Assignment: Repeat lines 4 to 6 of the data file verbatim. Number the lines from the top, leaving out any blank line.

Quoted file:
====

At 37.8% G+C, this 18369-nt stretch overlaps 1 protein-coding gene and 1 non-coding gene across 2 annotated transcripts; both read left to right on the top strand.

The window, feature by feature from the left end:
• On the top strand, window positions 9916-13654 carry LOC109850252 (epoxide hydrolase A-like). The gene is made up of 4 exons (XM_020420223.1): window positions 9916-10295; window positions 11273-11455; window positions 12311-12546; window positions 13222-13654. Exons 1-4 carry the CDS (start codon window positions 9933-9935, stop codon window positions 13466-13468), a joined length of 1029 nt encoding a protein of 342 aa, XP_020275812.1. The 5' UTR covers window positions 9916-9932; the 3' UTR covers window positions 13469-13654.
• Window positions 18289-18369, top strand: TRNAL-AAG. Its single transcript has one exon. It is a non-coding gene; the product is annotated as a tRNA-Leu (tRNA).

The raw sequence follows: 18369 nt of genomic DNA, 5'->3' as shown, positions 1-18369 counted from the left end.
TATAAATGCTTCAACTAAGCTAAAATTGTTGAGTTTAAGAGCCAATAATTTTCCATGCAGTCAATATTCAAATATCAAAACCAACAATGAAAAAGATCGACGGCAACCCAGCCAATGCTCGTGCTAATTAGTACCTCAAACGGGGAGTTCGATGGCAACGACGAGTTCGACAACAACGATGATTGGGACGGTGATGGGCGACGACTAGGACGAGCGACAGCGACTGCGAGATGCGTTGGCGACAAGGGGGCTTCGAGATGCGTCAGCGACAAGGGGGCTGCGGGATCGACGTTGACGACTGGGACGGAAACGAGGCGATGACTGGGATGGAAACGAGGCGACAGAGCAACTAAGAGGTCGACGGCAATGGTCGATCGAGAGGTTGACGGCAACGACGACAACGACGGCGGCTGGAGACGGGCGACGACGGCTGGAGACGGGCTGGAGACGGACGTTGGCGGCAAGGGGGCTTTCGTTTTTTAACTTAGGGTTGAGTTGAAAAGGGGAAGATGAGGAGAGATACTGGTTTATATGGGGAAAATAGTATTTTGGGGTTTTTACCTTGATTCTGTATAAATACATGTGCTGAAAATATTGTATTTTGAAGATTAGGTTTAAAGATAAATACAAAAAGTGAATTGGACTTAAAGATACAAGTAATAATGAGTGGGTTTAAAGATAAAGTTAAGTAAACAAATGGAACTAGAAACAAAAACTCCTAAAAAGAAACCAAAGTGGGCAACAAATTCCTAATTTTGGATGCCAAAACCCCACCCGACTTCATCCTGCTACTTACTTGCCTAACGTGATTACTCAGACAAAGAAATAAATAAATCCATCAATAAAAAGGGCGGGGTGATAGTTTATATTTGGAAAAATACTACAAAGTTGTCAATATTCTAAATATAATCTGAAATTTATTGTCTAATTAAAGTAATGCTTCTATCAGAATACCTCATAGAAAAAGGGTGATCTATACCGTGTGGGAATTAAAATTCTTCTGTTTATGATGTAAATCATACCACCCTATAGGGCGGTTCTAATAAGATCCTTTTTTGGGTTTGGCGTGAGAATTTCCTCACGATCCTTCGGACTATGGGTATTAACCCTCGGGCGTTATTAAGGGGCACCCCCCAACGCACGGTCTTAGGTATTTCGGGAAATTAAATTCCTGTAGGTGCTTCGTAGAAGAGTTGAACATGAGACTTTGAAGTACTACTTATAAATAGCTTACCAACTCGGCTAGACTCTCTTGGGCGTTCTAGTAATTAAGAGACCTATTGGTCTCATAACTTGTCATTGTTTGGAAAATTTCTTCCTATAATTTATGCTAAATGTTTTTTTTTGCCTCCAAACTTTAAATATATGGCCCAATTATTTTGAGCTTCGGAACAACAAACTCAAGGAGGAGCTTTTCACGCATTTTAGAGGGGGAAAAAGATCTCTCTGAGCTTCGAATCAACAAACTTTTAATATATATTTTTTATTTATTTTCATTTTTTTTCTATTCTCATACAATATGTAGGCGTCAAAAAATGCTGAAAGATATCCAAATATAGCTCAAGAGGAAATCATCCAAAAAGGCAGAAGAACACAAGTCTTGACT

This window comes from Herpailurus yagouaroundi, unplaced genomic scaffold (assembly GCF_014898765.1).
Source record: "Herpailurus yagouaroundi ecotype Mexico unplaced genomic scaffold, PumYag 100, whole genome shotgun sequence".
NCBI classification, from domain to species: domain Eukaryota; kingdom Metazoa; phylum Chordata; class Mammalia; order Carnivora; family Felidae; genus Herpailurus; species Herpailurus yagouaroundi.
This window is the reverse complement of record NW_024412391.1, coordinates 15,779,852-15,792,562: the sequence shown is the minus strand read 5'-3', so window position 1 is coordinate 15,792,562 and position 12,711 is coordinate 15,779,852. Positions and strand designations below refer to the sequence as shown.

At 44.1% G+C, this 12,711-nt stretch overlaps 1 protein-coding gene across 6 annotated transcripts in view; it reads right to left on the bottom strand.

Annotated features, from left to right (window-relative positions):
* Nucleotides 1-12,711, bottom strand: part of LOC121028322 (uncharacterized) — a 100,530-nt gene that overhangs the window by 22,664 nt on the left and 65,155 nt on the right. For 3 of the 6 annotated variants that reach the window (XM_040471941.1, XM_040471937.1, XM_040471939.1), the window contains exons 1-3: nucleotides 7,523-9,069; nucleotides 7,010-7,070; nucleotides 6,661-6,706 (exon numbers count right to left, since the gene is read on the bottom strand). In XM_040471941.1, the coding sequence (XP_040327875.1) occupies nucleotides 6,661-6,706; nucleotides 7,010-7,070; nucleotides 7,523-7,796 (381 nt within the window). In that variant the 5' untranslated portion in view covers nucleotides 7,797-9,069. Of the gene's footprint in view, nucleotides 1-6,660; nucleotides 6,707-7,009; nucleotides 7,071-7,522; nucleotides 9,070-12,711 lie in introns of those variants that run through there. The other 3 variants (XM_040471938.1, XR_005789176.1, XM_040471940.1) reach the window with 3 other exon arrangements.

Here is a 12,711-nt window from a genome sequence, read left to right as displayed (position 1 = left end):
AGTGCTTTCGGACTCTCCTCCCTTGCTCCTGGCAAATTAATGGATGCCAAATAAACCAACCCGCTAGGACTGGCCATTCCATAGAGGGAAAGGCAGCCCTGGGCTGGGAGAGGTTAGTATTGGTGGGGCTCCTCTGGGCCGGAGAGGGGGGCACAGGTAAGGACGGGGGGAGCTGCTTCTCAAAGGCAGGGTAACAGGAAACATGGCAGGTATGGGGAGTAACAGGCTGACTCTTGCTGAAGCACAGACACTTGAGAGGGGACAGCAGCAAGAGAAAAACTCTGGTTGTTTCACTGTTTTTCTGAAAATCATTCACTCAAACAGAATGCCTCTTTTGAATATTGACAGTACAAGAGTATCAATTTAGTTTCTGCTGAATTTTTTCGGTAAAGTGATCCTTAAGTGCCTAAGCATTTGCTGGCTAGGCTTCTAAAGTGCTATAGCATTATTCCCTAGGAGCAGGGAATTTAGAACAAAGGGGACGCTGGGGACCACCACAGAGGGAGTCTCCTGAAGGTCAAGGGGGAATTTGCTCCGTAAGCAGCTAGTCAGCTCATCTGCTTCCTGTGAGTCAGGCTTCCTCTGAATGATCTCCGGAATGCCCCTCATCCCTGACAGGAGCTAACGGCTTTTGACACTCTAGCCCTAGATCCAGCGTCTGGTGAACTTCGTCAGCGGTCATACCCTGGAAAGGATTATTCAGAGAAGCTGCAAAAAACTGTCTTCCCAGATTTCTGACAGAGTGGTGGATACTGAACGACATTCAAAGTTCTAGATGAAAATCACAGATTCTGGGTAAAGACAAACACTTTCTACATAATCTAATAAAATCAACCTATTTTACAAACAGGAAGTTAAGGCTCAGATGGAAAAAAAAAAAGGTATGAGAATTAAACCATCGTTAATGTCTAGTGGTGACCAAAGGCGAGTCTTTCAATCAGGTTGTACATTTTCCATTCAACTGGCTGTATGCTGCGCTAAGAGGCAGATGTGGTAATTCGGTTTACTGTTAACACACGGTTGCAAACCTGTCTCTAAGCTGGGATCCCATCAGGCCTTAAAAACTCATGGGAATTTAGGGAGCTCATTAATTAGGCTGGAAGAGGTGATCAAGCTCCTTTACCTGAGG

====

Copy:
• Window positions 18289-18369, top strand: TRNAL-AAG. Its single transcript has one exon. It is a non-coding gene; the product is annotated as a tRNA-Leu (tRNA).

The raw sequence follows: 18369 nt of genomic DNA, 5'->3' as shown, positions 1-18369 counted from the left end.
TATAAATGCTTCAACTAAGCTAAAATTGTTGAGTTTAAGAGCCAATAATTTTCCATGCAGTCAATATTCAAATATCAAAACCAACAATGAAAAAGATCGACGGCAACCCAGCCAATGCTCGTGCTAATTAGTACCTCAAACGGGGAGTTCGATGGCAACGACGAGTTCGACAACAACGATGATTGGGACGGTGATGGGCGACGACTAGGACGAGCGACAGCGACTGCGAGATGCGTTGGCGACAAGGGGGCTTCGAGATGCGTCAGCGACAAGGGGGCTGCGGGATCGACGTTGACGACTGGGACGGAAACGAGGCGATGACTGGGATGGAAACGAGGCGACAGAGCAACTAAGAGGTCGACGGCAATGGTCGATCGAGAGGTTGACGGCAACGACGACAACGACGGCGGCTGGAGACGGGCGACGACGGCTGGAGACGGGCTGGAGACGGACGTTGGCGGCAAGGGGGCTTTCGTTTTTTAACTTAGGGTTGAGTTGAAAAGGGGAAGATGAGGAGAGATACTGGTTTATATGGGGAAAATAGTATTTTGGGGTTTTTACCTTGATTCTGTATAAATACATGTGCTGAAAATATTGTATTTTGAAGATTAGGTTTAAAGATAAATACAAAAAGTGAATTGGACTTAAAGATACAAGTAATAATGAGTGGGTTTAAAGATAAAGTTAAGTAAACAAATGGAACTAGAAACAAAAACTCCTAAAAAGAAACCAAAGTGGGCAACAAATTCCTAATTTTGGATGCCAAAACCCCACCCGACTTCATCCTGCTACTTACTTGCCTAACGTGATTACTCAGACAAAGAAATAAATAAATCCATCAATAAAAAGGGCGGGGTGATAGTTTATATTTGGAAAAATACTACAAAGTTGTCAATATTCTAAATATAATCTGAAATTTATTGTCTAATTAAAGTAATGCTTCTATCAGAATACCTCATAGAAAAAGGGTGATCTATACCGTGTGGGAATTAAAATTCTTCTGTTTATGATGTAAATCATACCACCCTATAGGGCGGTTCTAATAAGATCCTTTTTTGGGTTTGGCGTGAGAATTTCCTCACGATCCTTCGGACTATGGGTATTAACCCTCGGGCGTTATTAAGGGGCACCCCCCAACGCACGGTCTTAGGTATTTCGGGAAATTAAATTCCTGTAGGTGCTTCGTAGAAGAGTTGAACATGAGACTTTGAAGTACTACTTATAAATAGCTTACCAACTCGGCTAGACTCTCTTGGGCGTTCTAGTAATTAAGAGACCTATTGGTCTCATAACTTGTCATTGTTTGGAAAATTTCTTCCTATAATTTATGCTAAATGTTTTTTTTTGCCTCCAAACTTTAAATATATGGCCCAATTATTTTGAGCTTCGGAACAACAAACTCAAGGAGGAGCTTTTCACGCATTTTAGAGGGGGAAAAAGATCTCTCTGAGCTTCGAATCAACAAACTTTTAATATATATTTTTTATTTATTTTCATTTTTTTTCTATTCTCATACAATATGTAGGCGTCAAAAAATGCTGAAAGATATCCAAATATAGCTCAAGAGGAAATCATCCAAAAAGGCAGAAGAACACAAGTCTTGACT